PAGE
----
What's in a name?
       ( Darnit Char's)
I have had a lot of strange looks over the years and some laughs at the name "Darnit Char's" and as I look back I have to laugh
myself at how it all started.
   From the time I was very small, my mother (a seamstress) would set me down with a needle and thread and PRETTY colored
fabric from a job she was working on (remember those large cabbage prints of the late 60's and early 70's??? I LOVED these!) I
was using a needle and thread before I knew what to do with crayons.
     It kept me busy for hours and no I don't ever remember sticking myself! (I still have some clothing I made for my stuffed
animals back then.)
      As I got a little older (8 years old!!) I was already embroidering and my Grandma taught me how to "DARN" socks.  I was
fascinated.  I had worn a hole in my favorite pair of socks and she told me that when she was a little girl, they used to repair
their socks with a type of embroidery floss; and the special way that you weave it was called "Darn"or "Darning."
   Well I was amazed, it was fun and I could repair that special pair of socks just like new again. It wasn't long 'til I was going
around to family members asking if they had some old socks I could have!
       I got lots of socks and was repairing in my glory. These old socks were like little pieces of artwork to me because you could
hardly tell where the repair had been done when I finished with them. (As you can see, I was a DIFFERENT kind of child. ha,ha)
       One day I asked my "Great Aunt" If she had any socks I could fix and I showed her all my little masterpieces. She laughed
and said, "Honey, we don't DARN socks anymore, we just throw them out now days and buy new ones, I haven't seen a darned
sock since the 20's"
         I didn't know quite what to think, I had spent so much time making these old socks like brand new again...and to find out
people don't do that anymore? Which led me to another question in my 8 year old head..."Just how really old was Grandma?"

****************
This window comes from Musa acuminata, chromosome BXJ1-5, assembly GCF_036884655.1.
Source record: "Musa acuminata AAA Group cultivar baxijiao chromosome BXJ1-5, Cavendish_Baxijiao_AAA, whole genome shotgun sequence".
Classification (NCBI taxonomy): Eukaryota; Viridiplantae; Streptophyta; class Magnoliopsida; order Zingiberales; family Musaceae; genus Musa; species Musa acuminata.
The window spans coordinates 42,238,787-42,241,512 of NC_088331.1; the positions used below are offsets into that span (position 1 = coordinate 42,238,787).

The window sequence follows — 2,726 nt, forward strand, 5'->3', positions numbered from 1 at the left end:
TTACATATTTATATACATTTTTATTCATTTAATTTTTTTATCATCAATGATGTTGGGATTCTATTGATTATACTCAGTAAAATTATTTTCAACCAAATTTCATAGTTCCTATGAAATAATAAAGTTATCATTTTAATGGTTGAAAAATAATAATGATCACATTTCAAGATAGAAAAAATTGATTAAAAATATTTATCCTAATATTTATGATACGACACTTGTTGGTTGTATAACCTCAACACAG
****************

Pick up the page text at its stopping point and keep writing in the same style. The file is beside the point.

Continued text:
Well, it was too late-by this time the name had already stuck,- I was now called "DARNIT CHAR" by family and friends
who found it amusing that I took an OLD TIME DREADED JOB and thought I was making "ART."
         In later years when I bought a computerized Embroidery machine and opened my own sewing buisness, my Dad named it
"DARNIT CHAR'S Custom Embroidery" and We both laughed. No one ever really got it or appreciated it like we did. It always
brought a smile to our face especially when someone would call and ask for "Darnit Char."
     So as time has gone on, I still do a lot of sewing, and I'm amazed looking back, most of my jobs and money made was on
REPAIRS. I guess it just shows that people like THEIR THINGS and treasure them and appreciate having "THEIR OLD MADE
NEW AGAIN" Well, now I'm using WOOL fibers more- spinning yarn and felting. (another old Craft)  I guess the more things
change,the more they stay the same! I  decided to keep the name "DARNIT" and incorporate it with the Farm.   So now you
know," WHATS IN A NAME!"
"Swiss darning" to repair knits
"Cashmere darn", a fine darning
technique for  twill fabric, from
The Dictionary of Needlework, 1885.
Darning is a traditional method for
repairing damage or holes that do not run
alone a seam, and where patching is
impractical or would create discomfort for
the wearer, such as on the heel of a sock.

Darning is a sewing technique for
repairing holes or worn areas in fabric or
knitting using a needle and thread alone.
It is often done by hand, but it is also
possible to darn with a sewing machine.

Darning also refers to any of several
needlework techiques that are worked
using darning stitches:
Pattern darning
Net darning
Needle weaving